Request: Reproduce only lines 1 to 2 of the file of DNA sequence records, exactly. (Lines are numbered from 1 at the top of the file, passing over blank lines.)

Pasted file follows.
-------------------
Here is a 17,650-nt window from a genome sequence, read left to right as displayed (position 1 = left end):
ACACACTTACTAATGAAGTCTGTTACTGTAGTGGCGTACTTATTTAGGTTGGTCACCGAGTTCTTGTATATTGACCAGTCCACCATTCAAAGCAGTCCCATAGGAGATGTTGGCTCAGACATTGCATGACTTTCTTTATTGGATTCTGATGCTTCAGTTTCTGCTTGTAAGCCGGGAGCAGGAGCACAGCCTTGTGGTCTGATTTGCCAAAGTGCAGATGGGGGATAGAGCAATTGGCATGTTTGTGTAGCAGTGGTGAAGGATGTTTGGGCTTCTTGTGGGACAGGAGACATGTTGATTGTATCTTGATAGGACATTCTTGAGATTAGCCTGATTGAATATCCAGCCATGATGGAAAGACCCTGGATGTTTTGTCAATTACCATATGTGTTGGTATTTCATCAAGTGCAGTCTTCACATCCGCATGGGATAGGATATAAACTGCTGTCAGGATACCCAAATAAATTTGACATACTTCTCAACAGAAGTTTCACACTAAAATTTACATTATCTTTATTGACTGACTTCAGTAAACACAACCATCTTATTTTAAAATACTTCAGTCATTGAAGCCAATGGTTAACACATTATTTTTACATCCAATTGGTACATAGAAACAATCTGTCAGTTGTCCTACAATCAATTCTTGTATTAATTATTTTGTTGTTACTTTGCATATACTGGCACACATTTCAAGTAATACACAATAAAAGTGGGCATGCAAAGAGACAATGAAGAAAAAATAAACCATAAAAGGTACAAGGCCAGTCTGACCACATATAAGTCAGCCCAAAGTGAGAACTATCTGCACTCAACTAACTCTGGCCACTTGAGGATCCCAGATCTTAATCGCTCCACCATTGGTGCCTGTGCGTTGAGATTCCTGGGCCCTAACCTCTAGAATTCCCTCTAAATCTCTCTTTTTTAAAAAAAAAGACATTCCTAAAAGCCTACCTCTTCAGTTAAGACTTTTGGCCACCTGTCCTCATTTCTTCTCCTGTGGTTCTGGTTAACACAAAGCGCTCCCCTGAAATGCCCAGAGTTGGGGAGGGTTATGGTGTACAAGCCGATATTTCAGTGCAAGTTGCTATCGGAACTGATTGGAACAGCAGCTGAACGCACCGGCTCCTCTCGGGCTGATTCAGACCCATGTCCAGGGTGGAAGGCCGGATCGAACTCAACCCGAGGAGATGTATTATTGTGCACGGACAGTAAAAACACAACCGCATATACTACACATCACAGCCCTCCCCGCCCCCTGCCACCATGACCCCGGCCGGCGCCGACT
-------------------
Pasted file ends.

Here is a 17,650-nt window from a genome sequence, read left to right as displayed (position 1 = left end):
ACACACTTACTAATGAAGTCTGTTACTGTAGTGGCGTACTTATTTAGGTTGGTCACCGAGTTCTTGTATATTGACCAGTCCACCATTCAAAGCAGTCCCATAGGAGATGTTGGCTCAGACATTGCATGACTTTCTTTATTGGATTCTGATGCTTCAGTTTCTGCTTGTAAGCCGGGAGCAGGAGCACAGCCTTGTGGTCTGATTTGCCAAAGTGCAGATGGGGGATAGAGCAATTGGCATGTTTGTGTAGCAGTGGTGAAGGATGTTTGGGCTTCTTGTGGGACAGGAGACATGTTGATTGTATCTTGATAGGACATTCTTGAGATTAGCCTGATTGAATATCCAGCCATGATGGAAAGACCCTGGATGTTTTGTCAATTACCATATGTGTTGGTATTTCATCAAGTGCAGTCTTCACATCCGCATGGGATAGGATATAAACTGCTGTCAGGATACCCAAATAAATTTGACATACTTCTCAACAGAAGTTTCACACTAAAATTTACATTATCTTTATTGACTGACTTCAGTAAACACAACCATCTTATTTTAAAATACTTCAGTCATTGAAGCCAATGGTTAACACATTATTTTTACATCCAATTGGTACATAGAAACAATCTGTCAGTTGTCCTACAATCAATTCTTGTATTAATTATTTTGTTGTTACTTTGCATATACTGGCACACATTTCAAGTAATACACAATAAAAGTGGGCATGCAAAGAGACAATGAAGAAAAAATAAACCATAAAAGGTACAAGGCCAGTCTGACCACATATAAGTCAGCCCAAAGTGAGAACTATCTGCACTCAACTAACTCTGGCCACTTGAGGATCCCAGATCTTAATCGCTCCACCATTGGTGCCTGTGCGTTGAGATTCCTGGGCCCTAACCTCTAGAATTCCCTCTAAATCTCTCTTTTTTAAAAAAAAAGACATTCCTAAAAGCCTACCTCTTCAGTTAAGACTTTTGGCCACCTGTCCTCATTTCTTCTCCTGTGGTTCTGGTTAACACAAAGCGCTCCCCTGAAATGCCCAGAGTTGGGGAGGGTTATGGTGTACAAGCCGATATTTCAGTGCAAGTTGCTATCGGAACTGATTGGAACAGCAGCTGAACGCACCGGCTCCTCTCGGGCTGATTCAGACCCATGTCCAGGGTGGAAGGCCGGATCGAACTCAACCCGAGGAGATGTATTATTGTGCACGGACAGTAAAAACACAACCGCATATACTACACATCACAGCCCTCCCCGCCCCCTGCCACCATGACCCCGGCCGGCGCCGACT